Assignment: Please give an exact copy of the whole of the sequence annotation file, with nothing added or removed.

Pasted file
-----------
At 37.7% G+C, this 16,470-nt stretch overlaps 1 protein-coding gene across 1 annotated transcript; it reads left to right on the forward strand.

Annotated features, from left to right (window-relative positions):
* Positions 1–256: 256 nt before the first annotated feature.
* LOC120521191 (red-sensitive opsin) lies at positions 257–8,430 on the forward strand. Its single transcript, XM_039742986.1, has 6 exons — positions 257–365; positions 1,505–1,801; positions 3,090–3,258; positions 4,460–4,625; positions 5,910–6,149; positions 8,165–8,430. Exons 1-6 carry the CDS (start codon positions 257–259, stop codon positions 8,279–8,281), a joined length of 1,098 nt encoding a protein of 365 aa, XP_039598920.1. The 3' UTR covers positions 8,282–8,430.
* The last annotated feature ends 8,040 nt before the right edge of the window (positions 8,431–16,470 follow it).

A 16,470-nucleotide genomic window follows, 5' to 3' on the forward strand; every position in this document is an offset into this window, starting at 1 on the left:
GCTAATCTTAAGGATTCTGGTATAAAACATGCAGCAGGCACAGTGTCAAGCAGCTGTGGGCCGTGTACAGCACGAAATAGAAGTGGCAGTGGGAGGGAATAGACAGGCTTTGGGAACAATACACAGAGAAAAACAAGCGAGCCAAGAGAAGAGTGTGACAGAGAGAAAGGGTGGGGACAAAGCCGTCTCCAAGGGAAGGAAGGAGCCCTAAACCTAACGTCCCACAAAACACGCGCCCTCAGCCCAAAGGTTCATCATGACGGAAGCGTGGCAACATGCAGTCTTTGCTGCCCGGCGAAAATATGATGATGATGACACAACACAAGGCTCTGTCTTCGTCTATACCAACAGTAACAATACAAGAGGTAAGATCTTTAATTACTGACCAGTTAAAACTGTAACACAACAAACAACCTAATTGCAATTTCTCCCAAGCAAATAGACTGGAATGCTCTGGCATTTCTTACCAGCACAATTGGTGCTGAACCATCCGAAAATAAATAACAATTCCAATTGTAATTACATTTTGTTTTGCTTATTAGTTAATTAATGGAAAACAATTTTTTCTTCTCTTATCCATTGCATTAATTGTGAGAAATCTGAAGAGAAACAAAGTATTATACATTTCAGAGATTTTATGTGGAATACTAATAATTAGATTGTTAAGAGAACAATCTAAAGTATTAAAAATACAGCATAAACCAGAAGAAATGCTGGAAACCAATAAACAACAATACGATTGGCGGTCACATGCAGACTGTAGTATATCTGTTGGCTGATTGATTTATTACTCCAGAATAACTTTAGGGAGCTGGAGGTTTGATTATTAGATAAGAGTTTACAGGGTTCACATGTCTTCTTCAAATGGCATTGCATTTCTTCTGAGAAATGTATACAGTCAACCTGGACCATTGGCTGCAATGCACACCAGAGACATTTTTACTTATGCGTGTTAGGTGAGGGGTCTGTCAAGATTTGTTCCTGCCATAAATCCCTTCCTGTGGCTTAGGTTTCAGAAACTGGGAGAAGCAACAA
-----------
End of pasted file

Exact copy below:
At 37.7% G+C, this 16,470-nt stretch overlaps 1 protein-coding gene across 1 annotated transcript; it reads left to right on the forward strand.

Annotated features, from left to right (window-relative positions):
* Positions 1–256: 256 nt before the first annotated feature.
* LOC120521191 (red-sensitive opsin) lies at positions 257–8,430 on the forward strand. Its single transcript, XM_039742986.1, has 6 exons — positions 257–365; positions 1,505–1,801; positions 3,090–3,258; positions 4,460–4,625; positions 5,910–6,149; positions 8,165–8,430. Exons 1-6 carry the CDS (start codon positions 257–259, stop codon positions 8,279–8,281), a joined length of 1,098 nt encoding a protein of 365 aa, XP_039598920.1. The 3' UTR covers positions 8,282–8,430.
* The last annotated feature ends 8,040 nt before the right edge of the window (positions 8,431–16,470 follow it).

A 16,470-nucleotide genomic window follows, 5' to 3' on the forward strand; every position in this document is an offset into this window, starting at 1 on the left:
GCTAATCTTAAGGATTCTGGTATAAAACATGCAGCAGGCACAGTGTCAAGCAGCTGTGGGCCGTGTACAGCACGAAATAGAAGTGGCAGTGGGAGGGAATAGACAGGCTTTGGGAACAATACACAGAGAAAAACAAGCGAGCCAAGAGAAGAGTGTGACAGAGAGAAAGGGTGGGGACAAAGCCGTCTCCAAGGGAAGGAAGGAGCCCTAAACCTAACGTCCCACAAAACACGCGCCCTCAGCCCAAAGGTTCATCATGACGGAAGCGTGGCAACATGCAGTCTTTGCTGCCCGGCGAAAATATGATGATGATGACACAACACAAGGCTCTGTCTTCGTCTATACCAACAGTAACAATACAAGAGGTAAGATCTTTAATTACTGACCAGTTAAAACTGTAACACAACAAACAACCTAATTGCAATTTCTCCCAAGCAAATAGACTGGAATGCTCTGGCATTTCTTACCAGCACAATTGGTGCTGAACCATCCGAAAATAAATAACAATTCCAATTGTAATTACATTTTGTTTTGCTTATTAGTTAATTAATGGAAAACAATTTTTTCTTCTCTTATCCATTGCATTAATTGTGAGAAATCTGAAGAGAAACAAAGTATTATACATTTCAGAGATTTTATGTGGAATACTAATAATTAGATTGTTAAGAGAACAATCTAAAGTATTAAAAATACAGCATAAACCAGAAGAAATGCTGGAAACCAATAAACAACAATACGATTGGCGGTCACATGCAGACTGTAGTATATCTGTTGGCTGATTGATTTATTACTCCAGAATAACTTTAGGGAGCTGGAGGTTTGATTATTAGATAAGAGTTTACAGGGTTCACATGTCTTCTTCAAATGGCATTGCATTTCTTCTGAGAAATGTATACAGTCAACCTGGACCATTGGCTGCAATGCACACCAGAGACATTTTTACTTATGCGTGTTAGGTGAGGGGTCTGTCAAGATTTGTTCCTGCCATAAATCCCTTCCTGTGGCTTAGGTTTCAGAAACTGGGAGAAGCAACAA